(MoneyWatch) Plato said "The measure of a man is what he does with power." Power has always played a central role in so many areas of business, sometimes for good reasons, sometimes not. But when it comes to the power that comes with employing and managing people, to me, the measure of a boss is how little he or she "bosses."
People who work with me know that one way to really get under my skin (in good fun) is to call me "the Boss." It always conjures up images of some old-school, heavy-handed, central casting corporate overlord, forcing his will on his minions. That's the last thing in the world I ever want to be -- in fact, I have no desire to be anyone's boss at all, it just happens to come with the territory of owning a business. One of my company's core values is humility, both in our dealings outside the company and within, so if the word "boss" (or any of its iterations) is to be used at all, I prefer it used as a noun, not a verb.
I think and hope that anyone who works at Skooba Design would tell you that -- other than my signing the checks -- we are about as close to a company of equals as you'll find. We don't useanywhere but on business cards, we fight for our beliefs and opinions passionately, without risk or penalty (and I lose at least as many of those arguments as I win), and everyone is given all the freedom and authority they can handle.
It starts with having great people, trusting them, ensuring they trust you, and letting them breathe. If you do, your role as the Big Cheese should mostly be limited to:
Overall vision/direction: When a business has great employees, having the time for "big picture" thinking and planning is usually a top priority for any owner. If you have people who can participate in the top level vision and direction-setting, by all means involve them. But generally speaking, your "bossiest" responsibility is to set the course and keep the business focused on staying on it.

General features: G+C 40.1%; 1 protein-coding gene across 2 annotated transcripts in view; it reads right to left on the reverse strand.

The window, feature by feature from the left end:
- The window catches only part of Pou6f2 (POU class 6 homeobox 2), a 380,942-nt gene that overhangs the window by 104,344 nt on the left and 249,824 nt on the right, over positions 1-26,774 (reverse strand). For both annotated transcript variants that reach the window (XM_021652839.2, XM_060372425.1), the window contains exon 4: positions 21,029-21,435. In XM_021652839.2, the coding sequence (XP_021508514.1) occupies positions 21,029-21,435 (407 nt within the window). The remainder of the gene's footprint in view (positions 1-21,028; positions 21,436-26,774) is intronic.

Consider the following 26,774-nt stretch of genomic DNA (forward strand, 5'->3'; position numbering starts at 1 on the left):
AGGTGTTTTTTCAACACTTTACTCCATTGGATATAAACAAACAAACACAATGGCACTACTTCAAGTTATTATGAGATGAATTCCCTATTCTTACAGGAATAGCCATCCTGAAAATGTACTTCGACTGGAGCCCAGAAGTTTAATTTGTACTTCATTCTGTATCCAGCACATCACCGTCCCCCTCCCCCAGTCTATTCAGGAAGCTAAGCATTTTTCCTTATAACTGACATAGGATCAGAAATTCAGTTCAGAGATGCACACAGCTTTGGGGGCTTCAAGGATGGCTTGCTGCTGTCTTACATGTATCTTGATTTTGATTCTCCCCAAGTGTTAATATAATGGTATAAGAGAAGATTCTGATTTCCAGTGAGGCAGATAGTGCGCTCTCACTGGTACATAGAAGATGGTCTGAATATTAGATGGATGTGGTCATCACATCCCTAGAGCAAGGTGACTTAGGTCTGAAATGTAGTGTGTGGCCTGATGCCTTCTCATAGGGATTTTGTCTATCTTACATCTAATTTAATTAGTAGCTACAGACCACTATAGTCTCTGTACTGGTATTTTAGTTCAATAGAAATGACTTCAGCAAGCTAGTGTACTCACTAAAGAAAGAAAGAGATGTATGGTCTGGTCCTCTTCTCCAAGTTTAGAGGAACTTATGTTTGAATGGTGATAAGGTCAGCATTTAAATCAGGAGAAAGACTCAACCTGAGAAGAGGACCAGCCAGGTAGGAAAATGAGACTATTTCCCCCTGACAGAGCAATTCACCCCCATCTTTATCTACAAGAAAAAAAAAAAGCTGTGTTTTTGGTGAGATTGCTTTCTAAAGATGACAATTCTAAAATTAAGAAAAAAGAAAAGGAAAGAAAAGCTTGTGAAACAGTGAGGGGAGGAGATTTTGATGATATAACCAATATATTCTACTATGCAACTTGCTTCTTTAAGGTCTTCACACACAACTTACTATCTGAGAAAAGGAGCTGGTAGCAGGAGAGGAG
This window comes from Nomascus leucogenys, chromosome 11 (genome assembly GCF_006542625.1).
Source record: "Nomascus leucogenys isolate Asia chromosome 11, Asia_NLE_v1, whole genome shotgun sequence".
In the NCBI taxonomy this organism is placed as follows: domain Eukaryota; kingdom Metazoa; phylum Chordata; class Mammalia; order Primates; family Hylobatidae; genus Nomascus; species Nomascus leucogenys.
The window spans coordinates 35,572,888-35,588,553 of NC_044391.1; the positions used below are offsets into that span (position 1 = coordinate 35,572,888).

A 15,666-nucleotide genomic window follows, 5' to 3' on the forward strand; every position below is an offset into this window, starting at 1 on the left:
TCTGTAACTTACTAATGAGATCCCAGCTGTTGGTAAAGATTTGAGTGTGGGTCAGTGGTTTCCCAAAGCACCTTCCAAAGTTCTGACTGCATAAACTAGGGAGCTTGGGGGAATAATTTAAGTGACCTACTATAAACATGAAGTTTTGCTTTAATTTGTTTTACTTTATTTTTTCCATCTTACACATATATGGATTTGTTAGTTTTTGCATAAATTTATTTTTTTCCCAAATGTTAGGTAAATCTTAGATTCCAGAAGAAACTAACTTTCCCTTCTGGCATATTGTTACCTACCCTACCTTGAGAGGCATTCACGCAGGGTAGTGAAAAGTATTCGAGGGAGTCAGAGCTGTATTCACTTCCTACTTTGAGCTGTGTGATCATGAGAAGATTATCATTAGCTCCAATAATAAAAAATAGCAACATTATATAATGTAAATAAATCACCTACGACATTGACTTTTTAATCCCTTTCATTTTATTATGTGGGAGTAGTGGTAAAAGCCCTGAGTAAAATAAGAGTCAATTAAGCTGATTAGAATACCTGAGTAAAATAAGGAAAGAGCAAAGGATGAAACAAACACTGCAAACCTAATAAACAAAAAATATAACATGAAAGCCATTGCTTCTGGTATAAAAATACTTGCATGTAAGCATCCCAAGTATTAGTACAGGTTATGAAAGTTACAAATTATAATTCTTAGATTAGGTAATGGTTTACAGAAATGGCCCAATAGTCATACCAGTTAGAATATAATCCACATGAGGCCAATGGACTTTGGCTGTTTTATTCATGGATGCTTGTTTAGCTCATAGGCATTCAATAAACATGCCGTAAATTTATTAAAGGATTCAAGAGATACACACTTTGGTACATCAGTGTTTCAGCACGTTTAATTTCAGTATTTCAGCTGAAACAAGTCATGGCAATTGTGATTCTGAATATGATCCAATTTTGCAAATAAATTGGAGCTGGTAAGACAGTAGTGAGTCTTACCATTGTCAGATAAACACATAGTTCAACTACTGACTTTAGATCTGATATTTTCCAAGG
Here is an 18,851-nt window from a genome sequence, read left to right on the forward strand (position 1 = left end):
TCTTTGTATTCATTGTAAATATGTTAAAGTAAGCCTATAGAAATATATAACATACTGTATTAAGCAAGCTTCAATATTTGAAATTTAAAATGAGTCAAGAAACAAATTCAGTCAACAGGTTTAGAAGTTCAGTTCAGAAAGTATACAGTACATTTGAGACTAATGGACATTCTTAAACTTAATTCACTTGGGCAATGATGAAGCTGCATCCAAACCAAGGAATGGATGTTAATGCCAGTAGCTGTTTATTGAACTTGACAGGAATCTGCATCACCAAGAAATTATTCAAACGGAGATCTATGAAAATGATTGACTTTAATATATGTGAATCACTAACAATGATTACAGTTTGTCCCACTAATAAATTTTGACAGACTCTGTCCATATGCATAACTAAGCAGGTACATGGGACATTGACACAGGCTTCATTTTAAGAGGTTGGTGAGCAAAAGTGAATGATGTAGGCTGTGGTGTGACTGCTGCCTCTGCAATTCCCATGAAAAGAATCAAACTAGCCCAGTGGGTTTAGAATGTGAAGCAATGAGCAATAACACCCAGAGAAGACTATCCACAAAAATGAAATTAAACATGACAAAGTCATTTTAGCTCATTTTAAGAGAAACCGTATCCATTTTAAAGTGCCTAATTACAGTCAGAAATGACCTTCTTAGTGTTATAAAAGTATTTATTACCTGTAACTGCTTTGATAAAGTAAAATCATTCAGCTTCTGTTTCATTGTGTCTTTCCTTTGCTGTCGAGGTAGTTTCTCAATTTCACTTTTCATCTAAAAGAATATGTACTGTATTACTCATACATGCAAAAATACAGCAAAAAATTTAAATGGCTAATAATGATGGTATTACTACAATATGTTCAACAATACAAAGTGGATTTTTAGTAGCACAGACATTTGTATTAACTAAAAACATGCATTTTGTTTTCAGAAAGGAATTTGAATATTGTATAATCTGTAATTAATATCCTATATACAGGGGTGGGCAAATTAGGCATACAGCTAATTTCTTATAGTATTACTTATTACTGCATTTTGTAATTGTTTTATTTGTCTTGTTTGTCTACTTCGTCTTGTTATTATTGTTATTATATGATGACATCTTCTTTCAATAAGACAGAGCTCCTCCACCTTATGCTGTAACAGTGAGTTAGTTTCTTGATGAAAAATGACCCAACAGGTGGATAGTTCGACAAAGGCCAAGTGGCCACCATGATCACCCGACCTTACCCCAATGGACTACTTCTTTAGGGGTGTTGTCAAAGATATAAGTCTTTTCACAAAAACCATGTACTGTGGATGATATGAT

Non-negotiables: There are always things that the founder or owner of a business feels so strongly about that there's no point in discussing them. They might be related to the image of the company or representation of a brand, customer interactions, or even the office decor. If you feel so strongly about something that it is truly written in stone, that's your prerogative. Just make sure it's really something worth throwing your weight around.
Stalemates: There are times when democracy and consensus simply don't work in business. Sometimes people or groups can't agree on something important, a project has gone as far as it can go, a discussion is deteriorating. When there's no other choice but to make an executive decision (as myused to say, "weighing the votes instead of counting them"), make the call. But always encourage people to solve their own problems so you don't have to.
Discipline: The worst part of being the boss. Obviously the larger a company is, the more likely it is to have a human resources manager, or even an entire department. But for many small businesses, the owner is that department. And that means having to correct, warn, and at times, fire people. It often can't (and shouldn't) be delegated, and it sucks.
Money: In a company with even a small number of people, day-to-day transactions are usually handled by employees, whether in sales, accounts payable/receivable or purchasing. But the overall finances of the business are, of course, the responsibility -- as critical as any -- of the boss. Cash, debt, investors, major expenses, real estate, profit and loss, inventory... even with a supporting staff, in a small business, these are almost always the boss' burden.
Of course, every business is different. But for the most part, if it doesn't fall into one of these five categories, a good, effective boss should stay out of it as much as possible, unless and until he or she has a real reason to get involved. Set the scene of your business, and let your people do their thing.
Great people will still make mistakes, and so will owners and managers, probably just as often. So the whole thing really comes down to choosing your battles. Don't wield your authority unless you absolutely must, and never be bossy just to prove you're the boss. As Margaret Thatcher said, "Power is like being a lady... if you have to tell people you are, you aren't."
Image courtesy of Flickr user Okko Pyykko